One of the best things about teaching is that you actually learn more than your students do. I teach Natural Resource Economics at Laurentian University and I've learned a few strange things about Ontario's mining policy. I'd like to share a couple discoveries with my friend, Minister of Northern Development and Mines Michael Gravelle, and with his deputy minister, George Ross. In fact, I'd like to share the lessons with everyone in Northern Ontario.
The most shocking lesson came from one of Canada's leading economists, Jack Mintz. Last year Mintz and Duanjie Chen, at the University of Calgary, looked at how Canadian provinces tax the mining industry. "Ontario's system," they concluded, "is redundant, expensive and wasteful."
"Redundant, expensive and wasteful" is pretty strong language coming from the most respected tax analyst in Canada, but there is more: Ontario has the second-lowest level of provincial taxes in the mining industry. BC basically pays companies to take its resources. Ontario seems just to give the resources away.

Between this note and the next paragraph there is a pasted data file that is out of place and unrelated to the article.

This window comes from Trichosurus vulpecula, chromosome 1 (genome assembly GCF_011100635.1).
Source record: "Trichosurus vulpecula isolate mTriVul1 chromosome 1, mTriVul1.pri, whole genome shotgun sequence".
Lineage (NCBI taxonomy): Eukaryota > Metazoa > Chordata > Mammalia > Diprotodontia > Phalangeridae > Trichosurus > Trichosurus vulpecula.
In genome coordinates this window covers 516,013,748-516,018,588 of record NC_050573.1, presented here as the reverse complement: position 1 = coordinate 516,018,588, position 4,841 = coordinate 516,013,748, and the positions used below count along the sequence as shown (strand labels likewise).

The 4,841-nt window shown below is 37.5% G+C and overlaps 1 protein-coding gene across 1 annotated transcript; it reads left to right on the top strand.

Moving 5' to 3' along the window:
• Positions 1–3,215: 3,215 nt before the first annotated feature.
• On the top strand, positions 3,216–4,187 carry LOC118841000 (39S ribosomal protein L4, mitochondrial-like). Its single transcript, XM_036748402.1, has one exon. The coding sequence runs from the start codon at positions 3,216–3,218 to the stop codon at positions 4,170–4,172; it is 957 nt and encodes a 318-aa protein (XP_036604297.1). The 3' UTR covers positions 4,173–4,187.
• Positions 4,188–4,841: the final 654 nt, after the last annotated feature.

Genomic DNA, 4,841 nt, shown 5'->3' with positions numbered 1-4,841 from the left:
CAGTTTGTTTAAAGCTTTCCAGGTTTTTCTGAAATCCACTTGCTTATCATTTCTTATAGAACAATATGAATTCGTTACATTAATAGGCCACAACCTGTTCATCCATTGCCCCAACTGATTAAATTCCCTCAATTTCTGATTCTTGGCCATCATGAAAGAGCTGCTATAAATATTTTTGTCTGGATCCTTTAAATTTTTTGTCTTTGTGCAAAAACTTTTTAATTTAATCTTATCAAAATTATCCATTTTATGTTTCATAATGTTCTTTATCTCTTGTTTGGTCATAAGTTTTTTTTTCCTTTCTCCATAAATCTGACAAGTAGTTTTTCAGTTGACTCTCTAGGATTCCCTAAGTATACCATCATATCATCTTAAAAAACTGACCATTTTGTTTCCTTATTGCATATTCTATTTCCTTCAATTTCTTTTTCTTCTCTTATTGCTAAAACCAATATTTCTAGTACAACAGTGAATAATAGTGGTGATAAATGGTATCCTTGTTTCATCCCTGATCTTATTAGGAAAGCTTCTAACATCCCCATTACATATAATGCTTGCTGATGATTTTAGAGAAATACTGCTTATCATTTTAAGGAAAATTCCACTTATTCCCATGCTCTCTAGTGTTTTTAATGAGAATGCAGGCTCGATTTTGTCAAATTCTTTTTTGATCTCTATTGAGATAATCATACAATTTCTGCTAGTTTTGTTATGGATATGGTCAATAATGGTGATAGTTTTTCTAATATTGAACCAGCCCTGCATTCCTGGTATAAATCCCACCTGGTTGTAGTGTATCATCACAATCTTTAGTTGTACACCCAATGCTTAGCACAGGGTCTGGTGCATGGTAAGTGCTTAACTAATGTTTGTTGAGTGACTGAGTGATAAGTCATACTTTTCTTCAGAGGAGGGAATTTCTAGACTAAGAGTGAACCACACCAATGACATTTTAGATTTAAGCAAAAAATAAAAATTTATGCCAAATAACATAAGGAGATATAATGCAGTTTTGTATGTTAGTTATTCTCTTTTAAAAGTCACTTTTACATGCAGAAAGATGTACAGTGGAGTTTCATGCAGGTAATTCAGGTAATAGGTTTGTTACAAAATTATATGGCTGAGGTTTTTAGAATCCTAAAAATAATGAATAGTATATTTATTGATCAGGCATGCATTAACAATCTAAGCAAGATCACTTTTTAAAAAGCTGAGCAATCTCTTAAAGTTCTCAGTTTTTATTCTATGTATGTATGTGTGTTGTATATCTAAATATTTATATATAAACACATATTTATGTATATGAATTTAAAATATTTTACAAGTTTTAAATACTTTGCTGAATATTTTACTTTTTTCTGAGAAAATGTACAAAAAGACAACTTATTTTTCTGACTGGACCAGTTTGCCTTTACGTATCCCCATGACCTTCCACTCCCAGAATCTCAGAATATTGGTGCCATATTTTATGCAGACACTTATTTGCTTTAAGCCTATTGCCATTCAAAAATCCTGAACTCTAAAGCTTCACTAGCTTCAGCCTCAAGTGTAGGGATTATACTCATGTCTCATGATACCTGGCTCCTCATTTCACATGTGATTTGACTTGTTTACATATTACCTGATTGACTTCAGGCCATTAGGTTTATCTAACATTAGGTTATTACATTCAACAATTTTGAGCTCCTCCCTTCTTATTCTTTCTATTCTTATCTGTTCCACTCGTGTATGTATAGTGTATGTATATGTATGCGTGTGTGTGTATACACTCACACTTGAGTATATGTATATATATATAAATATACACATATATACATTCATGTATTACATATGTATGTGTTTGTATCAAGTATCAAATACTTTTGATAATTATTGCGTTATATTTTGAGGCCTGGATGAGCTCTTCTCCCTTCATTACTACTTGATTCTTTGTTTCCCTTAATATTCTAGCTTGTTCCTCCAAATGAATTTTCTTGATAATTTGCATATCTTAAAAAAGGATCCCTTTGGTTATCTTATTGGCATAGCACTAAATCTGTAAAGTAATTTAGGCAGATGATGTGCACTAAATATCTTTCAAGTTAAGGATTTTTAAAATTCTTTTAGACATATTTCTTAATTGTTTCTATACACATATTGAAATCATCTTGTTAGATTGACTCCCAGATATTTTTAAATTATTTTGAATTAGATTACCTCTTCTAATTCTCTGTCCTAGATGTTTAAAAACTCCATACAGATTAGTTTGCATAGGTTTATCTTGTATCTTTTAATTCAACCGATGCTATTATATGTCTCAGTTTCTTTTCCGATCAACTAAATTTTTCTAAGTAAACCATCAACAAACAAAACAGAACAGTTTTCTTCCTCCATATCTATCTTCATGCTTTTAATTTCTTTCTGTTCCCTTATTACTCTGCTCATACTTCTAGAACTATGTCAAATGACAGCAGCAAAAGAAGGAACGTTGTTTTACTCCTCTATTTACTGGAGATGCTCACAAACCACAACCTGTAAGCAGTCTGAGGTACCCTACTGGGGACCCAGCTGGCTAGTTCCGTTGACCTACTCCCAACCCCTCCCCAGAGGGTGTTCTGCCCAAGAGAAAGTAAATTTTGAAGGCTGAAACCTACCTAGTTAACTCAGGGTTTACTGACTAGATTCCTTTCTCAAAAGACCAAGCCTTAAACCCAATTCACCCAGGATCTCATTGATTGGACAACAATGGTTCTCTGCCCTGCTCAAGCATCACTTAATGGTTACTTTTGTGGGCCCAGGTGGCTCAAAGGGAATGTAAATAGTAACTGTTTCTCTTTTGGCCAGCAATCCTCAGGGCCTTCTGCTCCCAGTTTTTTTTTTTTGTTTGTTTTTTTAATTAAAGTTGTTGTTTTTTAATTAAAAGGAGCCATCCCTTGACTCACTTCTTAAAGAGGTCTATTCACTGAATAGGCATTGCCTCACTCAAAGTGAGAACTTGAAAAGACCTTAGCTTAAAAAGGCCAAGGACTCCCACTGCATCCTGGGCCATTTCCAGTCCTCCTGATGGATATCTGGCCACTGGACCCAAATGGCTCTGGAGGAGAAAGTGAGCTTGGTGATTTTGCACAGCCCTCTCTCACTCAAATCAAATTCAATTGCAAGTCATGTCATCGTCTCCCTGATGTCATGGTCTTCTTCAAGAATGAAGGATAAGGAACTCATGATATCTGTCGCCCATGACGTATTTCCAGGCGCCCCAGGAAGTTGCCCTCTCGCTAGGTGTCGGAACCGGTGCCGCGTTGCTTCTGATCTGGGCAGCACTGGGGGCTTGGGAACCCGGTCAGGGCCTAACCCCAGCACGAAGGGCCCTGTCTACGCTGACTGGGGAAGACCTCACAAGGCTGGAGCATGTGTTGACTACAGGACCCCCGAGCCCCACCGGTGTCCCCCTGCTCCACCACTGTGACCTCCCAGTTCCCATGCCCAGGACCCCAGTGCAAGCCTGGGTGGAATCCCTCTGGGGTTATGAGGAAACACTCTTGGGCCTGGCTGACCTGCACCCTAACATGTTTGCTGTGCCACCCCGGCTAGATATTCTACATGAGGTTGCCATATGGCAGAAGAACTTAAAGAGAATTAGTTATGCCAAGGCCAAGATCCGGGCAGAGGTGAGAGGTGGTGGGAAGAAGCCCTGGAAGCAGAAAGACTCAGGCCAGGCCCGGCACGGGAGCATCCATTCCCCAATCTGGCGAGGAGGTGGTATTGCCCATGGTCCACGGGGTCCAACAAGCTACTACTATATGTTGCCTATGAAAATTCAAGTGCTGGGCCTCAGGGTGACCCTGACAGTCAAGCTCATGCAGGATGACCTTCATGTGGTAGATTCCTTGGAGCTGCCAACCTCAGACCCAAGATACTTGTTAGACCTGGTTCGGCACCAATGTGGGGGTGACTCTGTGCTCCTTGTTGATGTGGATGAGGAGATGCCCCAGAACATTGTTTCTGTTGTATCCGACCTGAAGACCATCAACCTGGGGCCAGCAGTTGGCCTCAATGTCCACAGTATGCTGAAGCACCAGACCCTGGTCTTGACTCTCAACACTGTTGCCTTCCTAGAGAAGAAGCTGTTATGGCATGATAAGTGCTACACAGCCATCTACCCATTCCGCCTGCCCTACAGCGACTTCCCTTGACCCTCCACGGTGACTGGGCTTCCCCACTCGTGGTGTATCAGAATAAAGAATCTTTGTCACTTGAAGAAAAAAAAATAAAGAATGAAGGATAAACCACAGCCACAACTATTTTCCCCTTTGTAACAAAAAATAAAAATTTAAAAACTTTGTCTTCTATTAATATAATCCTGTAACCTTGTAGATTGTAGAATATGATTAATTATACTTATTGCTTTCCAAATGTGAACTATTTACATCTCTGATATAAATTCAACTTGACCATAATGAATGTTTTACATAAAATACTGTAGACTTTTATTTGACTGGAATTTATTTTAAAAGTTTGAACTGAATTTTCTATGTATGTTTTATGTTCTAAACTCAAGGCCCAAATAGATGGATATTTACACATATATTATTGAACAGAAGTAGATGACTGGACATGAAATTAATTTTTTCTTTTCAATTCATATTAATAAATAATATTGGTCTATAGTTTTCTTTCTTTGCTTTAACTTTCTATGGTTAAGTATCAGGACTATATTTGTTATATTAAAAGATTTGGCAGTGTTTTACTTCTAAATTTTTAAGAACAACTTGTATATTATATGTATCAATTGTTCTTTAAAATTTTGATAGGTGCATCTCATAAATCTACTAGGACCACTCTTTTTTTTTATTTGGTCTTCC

This matters to the North. The definition of sustainable development for mining is collecting a share of your mineral wealth and investing in other productive assets. The net wealth produced by a resource is technically called resource rent. If you don't invest your mineral rents in other assets, you end up with nothing but holes in the ground. You end up poor.
"Rent" is an old idea in mineral economics. According to the classical economists, workers got wages, capitalists got profits on the capital they invested, and the owners of natural resources got rents. Rents were special because natural resources like land, mineral deposits and forests weren't created by saving. They were the "free gift of Nature." After you pay the workers and capitalists for their labour and investment, whatever is left over was produced by "nature." We still use the term "rent" for the price you pay a landowner to use his land or to live in a building on his land. The owner gets the rent.
With natural resources a share of the rents were paid to the king. The payment was naturally called a "royalty" Today it represents the Crown's share of the profits from a public resource.
Why should the king, or the province, or the little people of Ontario get a share of the rents from a mine? Because...